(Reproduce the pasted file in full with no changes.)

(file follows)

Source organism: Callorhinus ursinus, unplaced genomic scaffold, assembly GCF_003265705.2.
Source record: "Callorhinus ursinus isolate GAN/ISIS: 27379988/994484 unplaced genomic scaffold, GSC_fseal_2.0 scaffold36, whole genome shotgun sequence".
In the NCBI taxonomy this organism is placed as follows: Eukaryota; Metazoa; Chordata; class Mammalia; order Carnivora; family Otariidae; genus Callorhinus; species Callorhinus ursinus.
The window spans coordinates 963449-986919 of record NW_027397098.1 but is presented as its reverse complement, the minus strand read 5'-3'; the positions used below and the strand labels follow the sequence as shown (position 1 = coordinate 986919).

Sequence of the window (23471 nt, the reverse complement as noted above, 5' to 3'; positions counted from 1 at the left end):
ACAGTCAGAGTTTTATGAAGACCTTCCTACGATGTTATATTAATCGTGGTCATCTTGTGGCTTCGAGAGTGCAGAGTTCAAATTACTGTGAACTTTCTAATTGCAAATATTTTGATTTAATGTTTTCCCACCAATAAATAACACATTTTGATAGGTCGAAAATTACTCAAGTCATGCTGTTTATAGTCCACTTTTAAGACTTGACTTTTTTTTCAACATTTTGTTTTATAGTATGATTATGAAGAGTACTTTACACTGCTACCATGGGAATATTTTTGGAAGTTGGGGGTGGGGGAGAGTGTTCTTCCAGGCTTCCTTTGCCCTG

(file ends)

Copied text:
Source organism: Callorhinus ursinus, unplaced genomic scaffold, assembly GCF_003265705.2.
Source record: "Callorhinus ursinus isolate GAN/ISIS: 27379988/994484 unplaced genomic scaffold, GSC_fseal_2.0 scaffold36, whole genome shotgun sequence".
In the NCBI taxonomy this organism is placed as follows: Eukaryota; Metazoa; Chordata; class Mammalia; order Carnivora; family Otariidae; genus Callorhinus; species Callorhinus ursinus.
The window spans coordinates 963449-986919 of record NW_027397098.1 but is presented as its reverse complement, the minus strand read 5'-3'; the positions used below and the strand labels follow the sequence as shown (position 1 = coordinate 986919).

Sequence of the window (23471 nt, the reverse complement as noted above, 5' to 3'; positions counted from 1 at the left end):
ACAGTCAGAGTTTTATGAAGACCTTCCTACGATGTTATATTAATCGTGGTCATCTTGTGGCTTCGAGAGTGCAGAGTTCAAATTACTGTGAACTTTCTAATTGCAAATATTTTGATTTAATGTTTTCCCACCAATAAATAACACATTTTGATAGGTCGAAAATTACTCAAGTCATGCTGTTTATAGTCCACTTTTAAGACTTGACTTTTTTTTCAACATTTTGTTTTATAGTATGATTATGAAGAGTACTTTACACTGCTACCATGGGAATATTTTTGGAAGTTGGGGGTGGGGGAGAGTGTTCTTCCAGGCTTCCTTTGCCCTG